LVUSD updates anti-bullying policy to increase tolerance on campuses

LVUSD updates anti-bullying policy to increase tolerance on campuses

Photo courtesy of Google Images

Evan Krask - Staff Writer

The Las Virgenes Unified School District recently updated its anti-bullying policies to include Assembly Bill 9, also known as Seth’s Law.  Through Seth’s Law and the Stop Hate and Respect Everyone (SHARE) Tolerance program, LVUSD hopes to reduce bullying on its campuses.  This year the SHARE Tolerance program will make its annual visit to CHS on March 18.

Seth’s Law, which was passed by the Calif. State Assembly on Sept. 7, 2011, differs from other anti-bullying laws because it includes clauses that target students who are at risk of being bullies.  The law requires teachers in Calif. public schools to have an understanding of the policy and apply their knowledge to help students with bullying issues.  Schools must also publicize their anti-bullying policies through student handbooks and public areas on campus.

“Typically, the people engaging in [bullying] need to be educated about the impact they have on [other students],” said James Gilliam, deputy executive director of the American Civil Liberties Union of Southern California.  “[The bullies] will not learn from their actions if we just punish them with suspension or expulsion.  What they actually need is connection with [other students] and to feel empathy.”

In Sept. 2010, 13-year-old Seth Walsh took his life after years of being bullied at school because of his sexual orientation.  As a result of his death, Calif. legislators drafted Seth’s Law in order to further enforce existing anti-bullying laws to protect lesbian, gay, bisexual and transgender (LGBT) students.  The law also establishes a clear timeline that schools must follow when investigating claims of bullying.

According to, LGBT students feel safer at school when their school policies specifically prohibit discrimination or harassment.  For students identified as bullies, AB 9 offers activities such as reflective essays, anger management classes, social-emotional cognitive skill building and community service.  Legislators and school officials anticipate that these activities will better inform students of how their actions affect the victims of bullying.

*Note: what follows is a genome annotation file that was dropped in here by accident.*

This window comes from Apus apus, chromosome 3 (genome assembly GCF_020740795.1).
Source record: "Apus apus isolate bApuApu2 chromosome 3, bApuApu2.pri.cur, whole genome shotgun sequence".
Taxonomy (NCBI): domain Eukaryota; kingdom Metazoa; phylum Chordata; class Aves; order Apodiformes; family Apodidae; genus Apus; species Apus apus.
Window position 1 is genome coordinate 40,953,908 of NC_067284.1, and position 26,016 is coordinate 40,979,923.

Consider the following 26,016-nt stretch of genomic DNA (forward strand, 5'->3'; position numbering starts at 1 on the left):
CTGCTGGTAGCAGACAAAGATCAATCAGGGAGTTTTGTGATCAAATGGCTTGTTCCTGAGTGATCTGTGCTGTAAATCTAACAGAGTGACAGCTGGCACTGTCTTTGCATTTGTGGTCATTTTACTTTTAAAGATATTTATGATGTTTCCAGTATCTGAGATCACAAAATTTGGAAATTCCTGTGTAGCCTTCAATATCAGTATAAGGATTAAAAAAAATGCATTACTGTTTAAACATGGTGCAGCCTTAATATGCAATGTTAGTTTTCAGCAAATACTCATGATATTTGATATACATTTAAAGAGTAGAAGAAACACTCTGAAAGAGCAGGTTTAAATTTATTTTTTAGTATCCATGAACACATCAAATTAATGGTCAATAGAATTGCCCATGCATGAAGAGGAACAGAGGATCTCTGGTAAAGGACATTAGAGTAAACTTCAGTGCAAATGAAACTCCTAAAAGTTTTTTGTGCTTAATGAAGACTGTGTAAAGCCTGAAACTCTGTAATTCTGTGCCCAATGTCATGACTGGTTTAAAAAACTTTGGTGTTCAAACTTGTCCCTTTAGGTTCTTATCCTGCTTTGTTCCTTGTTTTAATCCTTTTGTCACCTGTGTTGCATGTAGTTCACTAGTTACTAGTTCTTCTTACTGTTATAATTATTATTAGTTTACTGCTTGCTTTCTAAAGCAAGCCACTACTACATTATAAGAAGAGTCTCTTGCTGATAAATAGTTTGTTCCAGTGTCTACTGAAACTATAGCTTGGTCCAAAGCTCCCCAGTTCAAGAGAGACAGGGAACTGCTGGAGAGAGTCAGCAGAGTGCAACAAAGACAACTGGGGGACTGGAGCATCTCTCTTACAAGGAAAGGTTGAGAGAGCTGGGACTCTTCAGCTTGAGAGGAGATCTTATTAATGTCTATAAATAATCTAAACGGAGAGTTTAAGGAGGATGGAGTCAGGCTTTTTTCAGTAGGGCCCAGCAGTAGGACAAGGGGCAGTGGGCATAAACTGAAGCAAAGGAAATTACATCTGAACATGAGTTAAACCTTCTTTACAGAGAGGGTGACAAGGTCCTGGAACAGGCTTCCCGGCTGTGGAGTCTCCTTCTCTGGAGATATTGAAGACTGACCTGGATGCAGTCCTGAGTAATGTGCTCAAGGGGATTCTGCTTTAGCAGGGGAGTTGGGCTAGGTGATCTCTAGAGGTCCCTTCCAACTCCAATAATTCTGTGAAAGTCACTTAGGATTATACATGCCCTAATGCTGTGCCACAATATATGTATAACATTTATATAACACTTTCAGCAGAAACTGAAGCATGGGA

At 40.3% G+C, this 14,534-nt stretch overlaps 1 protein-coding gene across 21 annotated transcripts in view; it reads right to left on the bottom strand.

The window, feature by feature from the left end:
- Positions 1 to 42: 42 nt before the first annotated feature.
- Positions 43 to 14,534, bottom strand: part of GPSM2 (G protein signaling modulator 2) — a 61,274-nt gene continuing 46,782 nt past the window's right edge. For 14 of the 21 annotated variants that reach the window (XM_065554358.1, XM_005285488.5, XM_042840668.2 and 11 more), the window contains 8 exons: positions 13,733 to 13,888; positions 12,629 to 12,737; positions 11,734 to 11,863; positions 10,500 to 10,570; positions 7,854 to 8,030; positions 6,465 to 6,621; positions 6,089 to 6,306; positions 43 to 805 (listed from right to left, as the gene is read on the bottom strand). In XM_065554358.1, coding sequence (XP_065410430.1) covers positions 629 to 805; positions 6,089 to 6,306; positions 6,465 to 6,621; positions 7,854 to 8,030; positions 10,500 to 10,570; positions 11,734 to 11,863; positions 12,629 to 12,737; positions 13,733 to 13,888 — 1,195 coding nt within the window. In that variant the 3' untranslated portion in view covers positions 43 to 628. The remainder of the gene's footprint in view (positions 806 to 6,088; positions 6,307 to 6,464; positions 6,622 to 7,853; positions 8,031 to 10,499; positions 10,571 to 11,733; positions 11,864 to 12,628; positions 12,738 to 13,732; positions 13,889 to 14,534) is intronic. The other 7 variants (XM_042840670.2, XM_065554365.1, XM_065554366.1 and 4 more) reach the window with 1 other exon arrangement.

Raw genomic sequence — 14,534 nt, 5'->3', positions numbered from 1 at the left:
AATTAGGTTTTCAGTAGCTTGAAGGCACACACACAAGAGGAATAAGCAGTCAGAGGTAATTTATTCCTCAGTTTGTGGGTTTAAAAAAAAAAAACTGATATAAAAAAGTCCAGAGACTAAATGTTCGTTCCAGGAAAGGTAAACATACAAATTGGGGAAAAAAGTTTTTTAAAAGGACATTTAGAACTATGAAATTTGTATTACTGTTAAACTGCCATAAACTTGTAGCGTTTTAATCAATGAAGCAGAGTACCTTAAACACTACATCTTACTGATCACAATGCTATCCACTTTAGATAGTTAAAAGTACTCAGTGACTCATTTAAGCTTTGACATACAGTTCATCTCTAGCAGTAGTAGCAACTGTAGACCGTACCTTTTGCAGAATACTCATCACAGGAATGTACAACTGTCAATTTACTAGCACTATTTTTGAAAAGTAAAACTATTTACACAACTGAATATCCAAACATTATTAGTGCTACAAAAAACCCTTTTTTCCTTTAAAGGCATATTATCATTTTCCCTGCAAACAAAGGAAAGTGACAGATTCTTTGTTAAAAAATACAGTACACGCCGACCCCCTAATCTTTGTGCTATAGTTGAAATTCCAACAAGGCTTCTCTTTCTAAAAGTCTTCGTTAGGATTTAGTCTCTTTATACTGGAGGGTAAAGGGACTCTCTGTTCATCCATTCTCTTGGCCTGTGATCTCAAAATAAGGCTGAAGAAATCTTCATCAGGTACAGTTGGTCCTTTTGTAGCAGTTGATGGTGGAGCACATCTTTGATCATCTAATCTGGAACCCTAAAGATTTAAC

“It is the school’s responsibility to take care of its students,” said junior Kazden Watkins.  “The school should be able to take bullying incidents into its own hands.  If bullying becomes repetitive and violent the school should [contact] the police.”

The SHARE Tolerance program also promotes tolerance through a 35-minute documentary concentrating on hate crimes and bullying.  The program visits CHS and other Calif. public schools annually.  The program shows students the effects of hateful, racist and prejudice comments aimed at other individuals.  The SHARE Tolerance program is designed to make students more aware of the effects of bullying.  During the program, officers engage in a 60 to 90 minute discussion with students about the documentary and the challenges of combating hate crimes.

“I think that making the community, and especially the school community, more aware of [bullying] will be good because students will [be more educated] and have more of a say in what happens,” said Gay Straight Alliance club president junior Greta Melendez.

Seth’s Law and SHARE Tolerance both aim to end intolerance and hate crimes in Calif. schools.  Legislators believe that educating students and punishing them for intolerant deeds will decrease instances of bullying on school campuses.